Microsoft Cuts Ties With Huawei

Microsoft will reportedly become the latest tech giant to 'suspend' its relationship with Huawei, according to the South China Morning Post.

One week after Washington first imposed strict limits on Huawei and its affiliates that will make it almost impossible for American firms buy Huawei products or sell American-made components to the company, a handful of chipmakers, telecoms companies and tech firms (Alphabet) have reportedly scaled back or severed their relationship with Huawe.

Though Microsoft said yesterday that it hadn't made a decision, the SCMP reported Friday morning that Microsoft had decided to stop accepting new orders from Huawei for operating systems and other content-related services: Windows operating systems for laptops and other content-related services. The US software giant has already removed Huawei laptops from its online stores.


Like with Google's Android ban, Windows will continue to work on existing Huawei PCs.

The Post understands that the Windows operating systems equipped on existing Huawei PCs will not be affected and will still be eligible for updates and security protections, according to one of the people. Meanwhile, Microsoft’s services team for the Chinese company has already moved out of its Shenzhen-based headquarters.

One of SCMP's sources also insisted that the suspension may only be 'temporary', and that the relationship between Microsoft and Huawei would likely endure.

"This does not mean that Microsoft is not cooperating with Huawei any more. The suspension in business between the two companies could be just temporary," said one of the people.

As more companies suspend their relationship with Huawei, the company will soon face its first test of global capital markets' confidence in the Chinese telecoms giant, the company is said to be preparing to seek its first syndicated loan since tensions with Washington boiled over, per BBG. The latest fundraising attempt comes about four months after Huawei obtained a 14 billion yuan loan from five Chinese banks. Back in September, the company raised $1.5 billion in an offshore loan from a group of ten mostly international banks.

Whether the company borrows in dollars or HKD, it's borrowing costs are likely to be significantly higher than in the not-too-distant past. Since Washington put Huawei on a trade blacklist, the company's bonds have been hammered lower, sending its borrowing costs higher.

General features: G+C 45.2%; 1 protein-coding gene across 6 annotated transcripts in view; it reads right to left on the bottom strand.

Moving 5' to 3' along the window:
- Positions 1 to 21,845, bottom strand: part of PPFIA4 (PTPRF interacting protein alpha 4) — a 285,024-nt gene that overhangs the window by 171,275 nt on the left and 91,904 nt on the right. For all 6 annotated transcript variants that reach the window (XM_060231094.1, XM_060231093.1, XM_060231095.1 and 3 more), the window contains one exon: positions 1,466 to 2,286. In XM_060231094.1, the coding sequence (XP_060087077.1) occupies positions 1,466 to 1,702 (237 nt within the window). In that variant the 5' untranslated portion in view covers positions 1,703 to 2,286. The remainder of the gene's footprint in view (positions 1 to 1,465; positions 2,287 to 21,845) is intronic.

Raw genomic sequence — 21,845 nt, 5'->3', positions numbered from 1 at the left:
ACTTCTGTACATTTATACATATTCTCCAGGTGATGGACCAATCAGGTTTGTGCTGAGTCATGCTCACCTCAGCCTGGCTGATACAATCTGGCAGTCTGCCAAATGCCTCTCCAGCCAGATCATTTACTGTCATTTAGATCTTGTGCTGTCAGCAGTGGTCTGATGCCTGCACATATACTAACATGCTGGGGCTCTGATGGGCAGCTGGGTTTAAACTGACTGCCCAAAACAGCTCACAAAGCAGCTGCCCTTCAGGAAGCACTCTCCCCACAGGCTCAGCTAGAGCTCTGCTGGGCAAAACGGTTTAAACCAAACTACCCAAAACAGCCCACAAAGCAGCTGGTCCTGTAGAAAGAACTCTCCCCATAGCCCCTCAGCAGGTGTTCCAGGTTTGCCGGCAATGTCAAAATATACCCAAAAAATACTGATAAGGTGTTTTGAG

Beijing continues to back Huawei while denying accusations that Huawei is a tool of the state security apparatus. Responding to Mike Pompeo's claim that Huawei's CEO was lying about the company's ties to Beijing, Chinese Foreign Ministry spokesman Lu Kang said Friday morning during his regular press briefing that US politicians continue to "fabricate lies to try to mislead the American people."

"Recently, some U.S. politicians have continually fabricated rumors about Huawei but have never produced the clear evidence that countries have requested," he said, according to Reuters.

Global Times editor Hu Xijin, one of the most closely watched mouthpieces for Beijing, pushed back at President Trump's claim from Thursday that the trade spat would come to a swift conclusion, saying "this kind of confidence believing that the US can quickly pres China to submit is the biggest obstacle to reaching a deal."

Another Chinese envoy reiterated on Friday that there are no plans for a Trump-Xi meeting, sending US stock futures reeling. If relations between Washington and Beijing remain frosty, Japanese officials might need to borrow a few strategies from the classic American film 'The Parent Trap' to 'facilitate a dialogue' and save the global economy.